I have heartily enjoyed the recent dialogue we’ve been having on self-publishing versus legacy publishing. I read Michael Kozlowski’s two essays on the topic with interest, and was delighted to see him pop over to join the discussion.
I think that what might be blocking some people on really seeing the angles of this issue is the unfortunate Special Snowflake Syndrome that often seems to affect any business that is book-related.
Whenever a critic takes on a flaw in the self-publishing model, the claws come out that Books are Special, and how dare we put up barriers that might prevent a Great Work of Literature from being put out there! And there is some validity to that—maybe one percent of the argument—but the reality is that most self-publishers would do much better, from a financial and business point of view, if they de-romanticized their work a little and treated them more like products and less like special babies.
In my province, the public education system (let’s call them the legacy publisher) is heavily regulated. Even a teacher with proper credentials and suitable work experience may not be able to crack it because a combination of few jobs and a heavily unionized workforce makes it extremely difficult for newbies to get in without a connection. Even someone like me, who has an in-demand special qualification and a few perhaps-connections can take years to even get a foot in—I’ve had school principals tell me to call them once I get on the ‘list’ (a fabled roster of those who are ‘eligible to be hired’ for contract work). And, as I have not yet cracked this mythical list, they are unable, at the moment, to help me.
Meanwhile, the magazine of the Ontario College of Teachers regularly conducts membership surveys and has routinely reported that private schools (let’s call them the indie publishers) are the number one employer of teachers new to the profession. The pay is less, the benefits not as generous or secure, and the contracts generally are year-to-year and thus can be ended on a whim. But it is a much easier market for a job-seeker to crack because there are fewer barriers. There isn’t a gatekeeper you must go through in order to access a point of entry—you can apply straight to someone who can make this happen for you.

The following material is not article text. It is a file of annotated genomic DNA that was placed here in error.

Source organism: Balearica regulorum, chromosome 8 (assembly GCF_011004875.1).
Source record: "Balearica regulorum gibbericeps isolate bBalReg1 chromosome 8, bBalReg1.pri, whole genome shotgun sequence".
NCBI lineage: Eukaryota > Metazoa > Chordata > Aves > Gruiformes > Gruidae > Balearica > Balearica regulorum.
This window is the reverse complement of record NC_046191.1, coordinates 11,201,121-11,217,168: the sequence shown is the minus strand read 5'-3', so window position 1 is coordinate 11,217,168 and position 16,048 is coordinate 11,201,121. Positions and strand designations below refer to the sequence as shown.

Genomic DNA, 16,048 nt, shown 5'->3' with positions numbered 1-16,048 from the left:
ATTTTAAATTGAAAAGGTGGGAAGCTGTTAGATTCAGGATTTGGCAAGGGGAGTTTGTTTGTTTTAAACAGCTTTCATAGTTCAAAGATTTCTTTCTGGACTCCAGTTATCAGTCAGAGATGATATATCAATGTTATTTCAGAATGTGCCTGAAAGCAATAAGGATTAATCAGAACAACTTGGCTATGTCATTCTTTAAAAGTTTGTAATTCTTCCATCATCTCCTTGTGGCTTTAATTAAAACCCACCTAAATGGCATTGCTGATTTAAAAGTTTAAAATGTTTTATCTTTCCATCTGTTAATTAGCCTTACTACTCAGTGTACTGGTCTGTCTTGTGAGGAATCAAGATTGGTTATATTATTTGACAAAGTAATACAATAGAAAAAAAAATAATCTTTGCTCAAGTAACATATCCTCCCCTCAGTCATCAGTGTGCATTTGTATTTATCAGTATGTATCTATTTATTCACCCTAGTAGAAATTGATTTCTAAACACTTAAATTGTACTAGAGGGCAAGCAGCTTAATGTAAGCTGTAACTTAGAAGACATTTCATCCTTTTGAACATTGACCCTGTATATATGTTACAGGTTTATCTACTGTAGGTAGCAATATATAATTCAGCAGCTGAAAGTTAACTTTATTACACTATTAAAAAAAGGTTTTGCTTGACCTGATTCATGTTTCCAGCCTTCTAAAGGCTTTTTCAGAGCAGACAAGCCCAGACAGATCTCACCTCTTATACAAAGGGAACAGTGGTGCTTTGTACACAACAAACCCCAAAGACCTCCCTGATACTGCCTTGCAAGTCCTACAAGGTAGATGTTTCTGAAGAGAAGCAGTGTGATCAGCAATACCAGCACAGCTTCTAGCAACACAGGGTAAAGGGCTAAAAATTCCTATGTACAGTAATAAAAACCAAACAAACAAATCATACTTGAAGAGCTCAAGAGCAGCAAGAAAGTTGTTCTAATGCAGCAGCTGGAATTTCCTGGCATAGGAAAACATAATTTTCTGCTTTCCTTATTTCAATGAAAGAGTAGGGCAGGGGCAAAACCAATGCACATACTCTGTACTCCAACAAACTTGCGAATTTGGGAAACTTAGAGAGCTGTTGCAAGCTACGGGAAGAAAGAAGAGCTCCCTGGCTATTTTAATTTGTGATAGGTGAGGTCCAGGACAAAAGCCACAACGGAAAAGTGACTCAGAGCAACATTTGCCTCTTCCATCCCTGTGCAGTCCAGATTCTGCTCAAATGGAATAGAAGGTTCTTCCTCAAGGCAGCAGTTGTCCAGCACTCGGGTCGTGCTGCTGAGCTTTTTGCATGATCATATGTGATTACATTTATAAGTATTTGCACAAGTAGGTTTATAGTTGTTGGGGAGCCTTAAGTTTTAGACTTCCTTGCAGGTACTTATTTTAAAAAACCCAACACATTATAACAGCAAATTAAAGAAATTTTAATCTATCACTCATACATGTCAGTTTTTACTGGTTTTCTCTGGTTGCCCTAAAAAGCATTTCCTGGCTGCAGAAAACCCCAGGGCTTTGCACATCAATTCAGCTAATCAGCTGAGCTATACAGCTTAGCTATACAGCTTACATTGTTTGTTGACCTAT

At my own school, teachers are certainly expected to be properly qualified and certified. But that is a hiring standard my principal adheres to voluntarily. Other than a few licensing issues such as location of fire exits and height of playground equipment, there is very little the province officially requires from them.
So, perhaps unfairly, a perception can arise where one assumes that all of these rigorously vetted teachers in the board are the better ones, and that the private schools, with their more relaxed hiring practices, are full of teachers who are only there because they couldn’t get into the public system. And, from a sheer economic standpoint, that is perhaps true. The board does have better pay and incredible benefits. The private schools are an easier market to break into for a newbie…
But of course, as anyone who has experience with kids can tell you, not all private school teachers are terrible. Indeed, most of my colleagues are passionate, qualified and talented people. They have to be—unlike their union-protected brethren in the public boards, they can be fired if they do a bad job. And as for the money aspect, an outside-the-box thinker can make some of that up, the same way a good self-publisher can earn more on his own than a mediocre legacy one. (Many of my colleagues tutor, I myself run an after-school enrichment program for which I charge… )
So, to bring this back to the books again, I think that what we’re seeing when we take out the romanticism of ‘ooooh, books!’ is a similar paradigm. Some people do enter the private (self-pub) system because they can’t get into the public (legacy) one. But not everybody published by the legacy model makes money, just as not every self-pubber doesn’t. And being a legacy-published book doesn’t guarantee you won’t be a clunker.